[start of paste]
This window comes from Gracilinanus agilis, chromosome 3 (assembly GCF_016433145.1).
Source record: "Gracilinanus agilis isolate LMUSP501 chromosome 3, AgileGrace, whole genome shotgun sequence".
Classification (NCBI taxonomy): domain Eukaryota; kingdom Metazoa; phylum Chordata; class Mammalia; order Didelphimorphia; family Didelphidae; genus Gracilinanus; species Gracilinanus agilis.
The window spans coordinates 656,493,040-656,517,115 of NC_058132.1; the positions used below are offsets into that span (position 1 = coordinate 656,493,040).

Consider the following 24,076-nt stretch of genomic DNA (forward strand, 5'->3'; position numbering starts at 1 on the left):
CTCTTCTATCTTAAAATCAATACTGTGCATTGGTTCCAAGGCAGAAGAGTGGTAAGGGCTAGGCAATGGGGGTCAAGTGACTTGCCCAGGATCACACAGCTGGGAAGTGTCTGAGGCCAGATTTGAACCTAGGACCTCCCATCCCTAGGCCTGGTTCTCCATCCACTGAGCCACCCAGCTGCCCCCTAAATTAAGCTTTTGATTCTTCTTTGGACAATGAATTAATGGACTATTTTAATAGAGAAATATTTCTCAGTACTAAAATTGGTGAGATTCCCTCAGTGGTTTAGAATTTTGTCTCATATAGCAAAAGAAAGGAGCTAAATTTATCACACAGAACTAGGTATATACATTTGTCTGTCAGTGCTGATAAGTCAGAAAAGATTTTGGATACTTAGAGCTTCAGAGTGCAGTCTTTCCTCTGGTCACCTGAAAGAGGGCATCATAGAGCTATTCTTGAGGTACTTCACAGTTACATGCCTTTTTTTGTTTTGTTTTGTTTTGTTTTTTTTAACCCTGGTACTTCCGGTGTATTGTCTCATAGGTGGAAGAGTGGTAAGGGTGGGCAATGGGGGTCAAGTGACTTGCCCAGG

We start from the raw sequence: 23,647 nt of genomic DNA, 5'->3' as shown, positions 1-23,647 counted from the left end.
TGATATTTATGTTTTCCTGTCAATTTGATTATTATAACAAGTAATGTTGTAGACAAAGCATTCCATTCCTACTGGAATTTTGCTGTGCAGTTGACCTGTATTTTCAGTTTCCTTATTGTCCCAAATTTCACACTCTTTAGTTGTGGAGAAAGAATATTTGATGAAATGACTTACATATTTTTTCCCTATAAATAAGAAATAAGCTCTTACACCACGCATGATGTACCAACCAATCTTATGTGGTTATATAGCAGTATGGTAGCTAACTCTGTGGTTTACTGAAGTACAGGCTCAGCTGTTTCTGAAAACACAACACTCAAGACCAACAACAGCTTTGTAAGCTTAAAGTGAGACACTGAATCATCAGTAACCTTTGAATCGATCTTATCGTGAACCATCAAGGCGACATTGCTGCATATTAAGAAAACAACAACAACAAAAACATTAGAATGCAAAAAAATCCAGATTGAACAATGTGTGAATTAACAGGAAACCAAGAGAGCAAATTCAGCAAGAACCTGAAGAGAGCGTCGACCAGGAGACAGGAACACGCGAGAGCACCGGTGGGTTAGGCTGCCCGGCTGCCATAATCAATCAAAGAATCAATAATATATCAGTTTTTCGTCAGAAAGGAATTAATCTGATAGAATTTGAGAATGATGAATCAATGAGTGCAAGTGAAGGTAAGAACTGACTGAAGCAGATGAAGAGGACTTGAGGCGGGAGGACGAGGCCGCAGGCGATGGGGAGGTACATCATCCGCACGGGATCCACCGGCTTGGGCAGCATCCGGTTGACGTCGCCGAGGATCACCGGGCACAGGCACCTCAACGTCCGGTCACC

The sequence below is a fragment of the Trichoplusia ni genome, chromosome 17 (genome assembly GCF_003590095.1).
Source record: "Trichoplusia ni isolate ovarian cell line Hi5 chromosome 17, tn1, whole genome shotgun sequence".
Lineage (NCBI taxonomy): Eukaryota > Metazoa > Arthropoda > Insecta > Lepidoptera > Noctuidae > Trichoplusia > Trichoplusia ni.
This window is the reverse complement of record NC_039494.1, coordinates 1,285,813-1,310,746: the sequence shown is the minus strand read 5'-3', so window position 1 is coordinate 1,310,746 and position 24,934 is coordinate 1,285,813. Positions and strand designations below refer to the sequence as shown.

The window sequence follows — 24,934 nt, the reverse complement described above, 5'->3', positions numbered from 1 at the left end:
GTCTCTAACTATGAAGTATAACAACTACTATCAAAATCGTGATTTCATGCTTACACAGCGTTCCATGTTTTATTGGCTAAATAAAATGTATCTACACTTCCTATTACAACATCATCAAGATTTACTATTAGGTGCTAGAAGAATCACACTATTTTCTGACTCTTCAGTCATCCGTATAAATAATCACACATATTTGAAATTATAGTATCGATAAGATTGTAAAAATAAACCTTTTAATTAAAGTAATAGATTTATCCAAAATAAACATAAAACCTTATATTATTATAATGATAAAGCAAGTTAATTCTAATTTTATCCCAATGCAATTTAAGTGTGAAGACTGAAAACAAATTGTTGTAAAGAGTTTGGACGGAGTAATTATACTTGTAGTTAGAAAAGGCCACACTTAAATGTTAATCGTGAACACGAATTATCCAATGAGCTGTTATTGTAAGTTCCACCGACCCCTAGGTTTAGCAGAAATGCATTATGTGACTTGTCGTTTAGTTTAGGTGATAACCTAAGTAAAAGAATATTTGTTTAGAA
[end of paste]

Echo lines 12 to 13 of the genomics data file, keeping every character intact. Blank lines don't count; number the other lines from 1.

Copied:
This window is the reverse complement of record NC_039494.1, coordinates 1,285,813-1,310,746: the sequence shown is the minus strand read 5'-3', so window position 1 is coordinate 1,310,746 and position 24,934 is coordinate 1,285,813. Positions and strand designations below refer to the sequence as shown.

The window sequence follows — 24,934 nt, the reverse complement described above, 5'->3', positions numbered from 1 at the left end: